Bedowin Buddah is not your average bar musician.
When performing, he wears dark sunglasses and a suit, no matter the time of day or temperature. He’s bald on top but swoops the sides of his hair up in spikes, giving him a devilish appearance. He wears a one-quarter karat diamond stud in each ear.
He plays many instruments — keyboard, melodica, and harmonica — and knows “thousands of songs,” most of which he’ll play on request.
Local concert promoter and Snake River All Stars producer Tony Deschamps said Buddah puts his soul into every one of those songs.
“You can’t find someone with his level of talent who also plays with such soul,” Deschamps said. “It always comes out in his performance.”
By the way, Bedowin Buddah is not his real name, but it’s the name he’s most known by and the one he prefers. The Post Register knows his real name but agreed to use his preferred name.
At 72, the same age as Paul McCartney and a year older than Mick Jagger, the performer is old enough to be a father or grandfather of most of the people in his audiences.
It doesn’t matter whether the audience is paying attention, his performance is the same. He whips his head back and forth, slams his feet on the ground and wails the lyrics to countless blues, jazz and rock ‘n’ roll tunes.
The man plays as though he was born with a piano in his crib, but he didn’t get that way overnight. From his beginnings as a young street musician to his years as a dueling pianist on world-famous Beale Street in Memphis, Tenn., Bedowin Buddah — Bedowin for short — has come a long way.
True to his assumed name, Bedowin is a nomad. He said he was born in Miami Beach, Fla., and grew up in New York City. It was there, at age 4, he started taking piano lessons.
“My parents wanted me to be a concert musician,” he said.
But that changed when he first heard the great rock ‘n’ rollers of the time.
“I wanted to play what I heard on the radio,” Bedowin said.
After seeing Elvis Presley perform live in New Jersey in the ’50s, he decided to become a rock ’n’ roll musician. He went on to play small clubs throughout the country in his 20s. In his 30s, he was skilled enough to tour with The Cornelius Brothers and Sister Rose after they released their 1972 hit single, “Too Late To Turn Back Now,” which climbed to No. 2 in the Billboard Hot 100.
Eventually, he wound up in Memphis, playing at the various Beale Street blues and rock clubs, where the likes of Louis Armstrong, Muddy Waters and B. B. King plied their trade.
After moving to Memphis in 1996, Bedowin said he met Yeshe Nyima, a Tibetan Buddhism guru. That led him to start practicing Buddhism and take on his current name. “Bedowin” comes from his nomadic nature and tendency to always “be doing” things.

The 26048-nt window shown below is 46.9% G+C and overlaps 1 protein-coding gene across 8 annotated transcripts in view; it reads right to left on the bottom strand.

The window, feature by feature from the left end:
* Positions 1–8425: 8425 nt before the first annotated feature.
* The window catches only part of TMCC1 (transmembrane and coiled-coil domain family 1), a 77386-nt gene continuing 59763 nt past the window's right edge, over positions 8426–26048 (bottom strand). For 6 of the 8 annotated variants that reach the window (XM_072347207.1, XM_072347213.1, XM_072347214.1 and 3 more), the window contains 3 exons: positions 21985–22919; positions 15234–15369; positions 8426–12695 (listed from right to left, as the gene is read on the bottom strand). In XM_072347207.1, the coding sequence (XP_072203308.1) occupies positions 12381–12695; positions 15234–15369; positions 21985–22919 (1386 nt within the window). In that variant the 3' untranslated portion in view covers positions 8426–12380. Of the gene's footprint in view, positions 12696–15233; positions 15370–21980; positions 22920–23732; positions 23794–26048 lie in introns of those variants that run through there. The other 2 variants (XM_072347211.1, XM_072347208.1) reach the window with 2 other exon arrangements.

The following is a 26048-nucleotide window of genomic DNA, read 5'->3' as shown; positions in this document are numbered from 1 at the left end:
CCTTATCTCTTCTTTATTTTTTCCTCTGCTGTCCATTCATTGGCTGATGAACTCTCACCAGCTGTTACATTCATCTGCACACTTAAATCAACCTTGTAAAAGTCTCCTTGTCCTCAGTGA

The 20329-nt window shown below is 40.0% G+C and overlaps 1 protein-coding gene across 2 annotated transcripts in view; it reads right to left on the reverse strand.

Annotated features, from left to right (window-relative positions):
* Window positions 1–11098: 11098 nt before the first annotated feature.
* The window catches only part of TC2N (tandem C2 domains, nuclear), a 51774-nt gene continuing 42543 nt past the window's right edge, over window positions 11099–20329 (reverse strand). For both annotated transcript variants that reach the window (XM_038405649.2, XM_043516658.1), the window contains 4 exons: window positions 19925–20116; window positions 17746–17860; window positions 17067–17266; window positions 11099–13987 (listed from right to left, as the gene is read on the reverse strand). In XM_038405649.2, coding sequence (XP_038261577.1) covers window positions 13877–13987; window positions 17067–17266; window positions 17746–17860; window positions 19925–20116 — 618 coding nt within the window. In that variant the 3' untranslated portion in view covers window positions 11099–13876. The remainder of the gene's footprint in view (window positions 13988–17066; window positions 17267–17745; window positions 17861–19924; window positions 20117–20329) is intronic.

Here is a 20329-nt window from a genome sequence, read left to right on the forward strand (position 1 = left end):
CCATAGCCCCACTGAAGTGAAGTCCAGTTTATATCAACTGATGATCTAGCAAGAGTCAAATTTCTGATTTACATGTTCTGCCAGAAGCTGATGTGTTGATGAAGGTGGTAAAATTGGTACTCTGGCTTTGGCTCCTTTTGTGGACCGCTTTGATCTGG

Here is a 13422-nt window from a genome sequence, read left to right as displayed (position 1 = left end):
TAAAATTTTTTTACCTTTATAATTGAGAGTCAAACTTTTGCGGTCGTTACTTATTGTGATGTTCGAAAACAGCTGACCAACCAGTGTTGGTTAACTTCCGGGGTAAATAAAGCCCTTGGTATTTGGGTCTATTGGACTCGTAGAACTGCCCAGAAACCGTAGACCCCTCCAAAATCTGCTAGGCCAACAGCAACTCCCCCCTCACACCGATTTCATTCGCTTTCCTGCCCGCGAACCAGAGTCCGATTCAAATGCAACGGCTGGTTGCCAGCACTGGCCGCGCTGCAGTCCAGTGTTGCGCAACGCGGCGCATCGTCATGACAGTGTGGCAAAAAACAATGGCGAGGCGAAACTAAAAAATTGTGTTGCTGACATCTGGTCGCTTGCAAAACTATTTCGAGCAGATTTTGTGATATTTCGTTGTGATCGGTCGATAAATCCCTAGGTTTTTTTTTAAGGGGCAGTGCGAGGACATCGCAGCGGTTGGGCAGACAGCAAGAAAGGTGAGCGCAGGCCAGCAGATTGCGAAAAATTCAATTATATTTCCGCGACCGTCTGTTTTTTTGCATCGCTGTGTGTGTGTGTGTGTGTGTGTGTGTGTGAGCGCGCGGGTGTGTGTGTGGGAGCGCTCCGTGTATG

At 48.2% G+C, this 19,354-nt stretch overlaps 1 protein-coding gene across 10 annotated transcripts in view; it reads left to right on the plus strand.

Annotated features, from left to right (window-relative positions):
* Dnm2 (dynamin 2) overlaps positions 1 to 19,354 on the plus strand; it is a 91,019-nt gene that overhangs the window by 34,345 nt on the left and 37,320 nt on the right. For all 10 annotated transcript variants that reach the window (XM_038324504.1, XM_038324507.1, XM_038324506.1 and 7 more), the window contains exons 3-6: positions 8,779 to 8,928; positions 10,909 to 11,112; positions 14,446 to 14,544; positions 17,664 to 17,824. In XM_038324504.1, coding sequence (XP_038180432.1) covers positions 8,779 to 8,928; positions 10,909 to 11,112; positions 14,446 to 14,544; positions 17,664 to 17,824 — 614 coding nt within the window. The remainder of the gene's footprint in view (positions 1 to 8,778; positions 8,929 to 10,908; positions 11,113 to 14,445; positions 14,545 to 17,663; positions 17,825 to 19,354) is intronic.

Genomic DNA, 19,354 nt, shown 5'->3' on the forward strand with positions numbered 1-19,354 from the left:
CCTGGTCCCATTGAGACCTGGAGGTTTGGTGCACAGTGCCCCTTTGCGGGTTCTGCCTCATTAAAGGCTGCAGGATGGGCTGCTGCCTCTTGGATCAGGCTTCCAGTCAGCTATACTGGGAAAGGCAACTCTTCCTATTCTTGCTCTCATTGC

From 2001 to 2007, he had a gig as a dueling pianist at the now-defunct Pat O’Brien’s Pub.
Efforts this week to verify the highlights of Bedowin’s resume were unsuccessful.
But local blues musician John Morgan, who plays with Bedowin in the band, Nine Below Zero (not the well-known British blues group of the same name), said Bedowin’s experience and talent shows in his playing.
“Here’s the thing, he could be bluffing about his past,” Morgan said. “But it wouldn’t matter, because he has the skills to back it up.”
Rockin’ in Idaho
After spending more than 10 years as a studio musician and album producer in Georgia, Louisiana and Tennessee, Bedowin said he headed West in 2011, settling in Idaho Falls. Bedowin and a partner planned to open a recording studio, with space to give music lessons, in Idaho Falls. But he said his business partner ran out on him, and the studio never happened.
Bedowin found an apartment downtown and started playing requests at bars for tip money.
“He knows just about anything you want him to play,” said Sam Alessi, who often sees Bedowin perform.
Bedowin frequently performs Wednesday nights at The Cellar and Friday nights at Idaho Brewing Company. He also performs once a month or so at The Celt. He typically plays to rooms of people eating dinner or chatting over drinks. Often, they barely notice him, which is evidenced in his sparse tip jars.
The tip money he receives barely pays the bills.
“I live on tips,” he said. “I make about $400 a month, which covers rent … most of the places I play at give me food, but I get by and have fun.”
He continued: “… Yeah it can be discouraging sometimes, but I have to keep playing. Give me somewhere to play and I’ll make a living out of it. … The only thing I care about is playing. The more I play, the happier I am.”